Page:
It was T-minus-30 till our small group would descend on our just-decorated family room for a Christmas party. With only the punch to make; table to set; and brownies to bake, cool and cut, I was feeling fairly optimistic about being able to get the final details in place before the first ring of the doorbell. Then those infamous words filled my ears: “Mom, can I help?”
Not one, not two, but all four of our kids, ranging in age from 5-13, wanted to help make the punch. I know how this ends. I’ve been heard in moments of exasperation to announce loudly in the midst of a crazy kitchen, “It’s not helping if you make my work harder! Help is supposed to make things easier for me!”
Still, I was inclined to let them. How much damage could they do pouring bottles of cranberry juice, Sprite, and pineapple juice into the oversized bowl? But our 11-year-old wasn’t so sure. “Mom! He might make a mess!” she protested, looking pointedly at her younger brother. Ah. “That's true,” I said. “And so did you! But I let you do it–you made messes–and that’s why you’re a help to me now.”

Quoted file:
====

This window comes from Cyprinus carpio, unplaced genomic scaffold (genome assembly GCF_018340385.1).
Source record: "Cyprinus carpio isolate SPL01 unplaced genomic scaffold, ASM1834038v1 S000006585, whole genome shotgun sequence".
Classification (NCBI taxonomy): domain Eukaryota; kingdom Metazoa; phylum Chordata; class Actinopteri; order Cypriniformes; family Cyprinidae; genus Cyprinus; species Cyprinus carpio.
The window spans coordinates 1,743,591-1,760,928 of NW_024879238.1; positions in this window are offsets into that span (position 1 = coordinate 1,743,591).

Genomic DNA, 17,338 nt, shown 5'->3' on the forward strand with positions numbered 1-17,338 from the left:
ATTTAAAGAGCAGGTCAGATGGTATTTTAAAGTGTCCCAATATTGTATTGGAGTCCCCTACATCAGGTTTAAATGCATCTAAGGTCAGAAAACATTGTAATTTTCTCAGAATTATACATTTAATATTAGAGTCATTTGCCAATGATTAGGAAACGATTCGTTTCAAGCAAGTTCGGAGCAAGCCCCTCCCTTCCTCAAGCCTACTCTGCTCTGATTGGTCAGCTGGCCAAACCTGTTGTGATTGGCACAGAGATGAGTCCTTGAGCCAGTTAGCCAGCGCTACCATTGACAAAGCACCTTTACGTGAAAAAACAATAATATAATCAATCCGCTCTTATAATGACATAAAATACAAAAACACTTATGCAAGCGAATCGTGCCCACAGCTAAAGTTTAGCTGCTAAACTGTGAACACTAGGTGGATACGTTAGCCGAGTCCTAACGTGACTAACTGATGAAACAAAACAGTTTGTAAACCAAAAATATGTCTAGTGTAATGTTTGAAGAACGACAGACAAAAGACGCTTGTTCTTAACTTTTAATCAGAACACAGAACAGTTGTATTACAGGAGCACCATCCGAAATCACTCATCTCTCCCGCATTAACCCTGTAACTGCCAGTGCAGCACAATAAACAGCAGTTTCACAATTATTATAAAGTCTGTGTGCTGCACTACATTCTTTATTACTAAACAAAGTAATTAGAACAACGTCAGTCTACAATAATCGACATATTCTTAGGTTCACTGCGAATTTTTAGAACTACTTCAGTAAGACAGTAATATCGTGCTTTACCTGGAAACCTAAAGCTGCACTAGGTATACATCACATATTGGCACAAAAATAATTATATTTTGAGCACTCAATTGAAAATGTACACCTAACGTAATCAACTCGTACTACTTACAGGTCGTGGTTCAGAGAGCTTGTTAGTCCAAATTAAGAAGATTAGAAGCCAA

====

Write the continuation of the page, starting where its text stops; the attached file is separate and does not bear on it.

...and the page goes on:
What about you? Do you do it yourself, or let your kids help? That’s a daily dilemma for busy moms whose kids long to jump in with unskilled hands and clumsy feet. It's rarely, if ever, efficient to say yes. It’s so much easier to just do it yourself. It’s faster and more certain it will be done right. Or at least the way you like it. But if you always choose the efficient and effective way, you may miss out on some of the most vital windows of instruction. Our kids need to learn. And we need to teach them. Ephesians 6:4 commands us to “bring [our children] up in the discipline and instruction of the Lord.” And Proverbs 1:8-9 exhorts children to hear and hold onto a father’s instruction and a mother’s teaching.
After they’d finished making the punch and I’d sent them to the family room to watch for our company, I was wiping up the inevitable spills made, ironically, by the 11-year-old. It was then that I think I heard the Lord whisper to me, “I’m letting you help me.” The thought struck me hard. “With these children, I’m letting you help! I could have made new people without your help. I could have formed them and raised them to adulthood some other way. But I chose to use you. I invite Moms and Dads to help me with these precious children.” Tears filled my eyes. I make a lot of messes. I’m learning how to raise our kids as I go, with my own unskilled hands and clumsy feet. God is teaching me as I teach them. And the more I lean into the work of it–the messes, the frustrations, the setbacks, and the joys–the more He’s changing me, making me like His Son, fathering me. It’s by design.
When your kids ask you to let them help, err on the side of saying yes. In so doing, you’ll be growing more like your Father.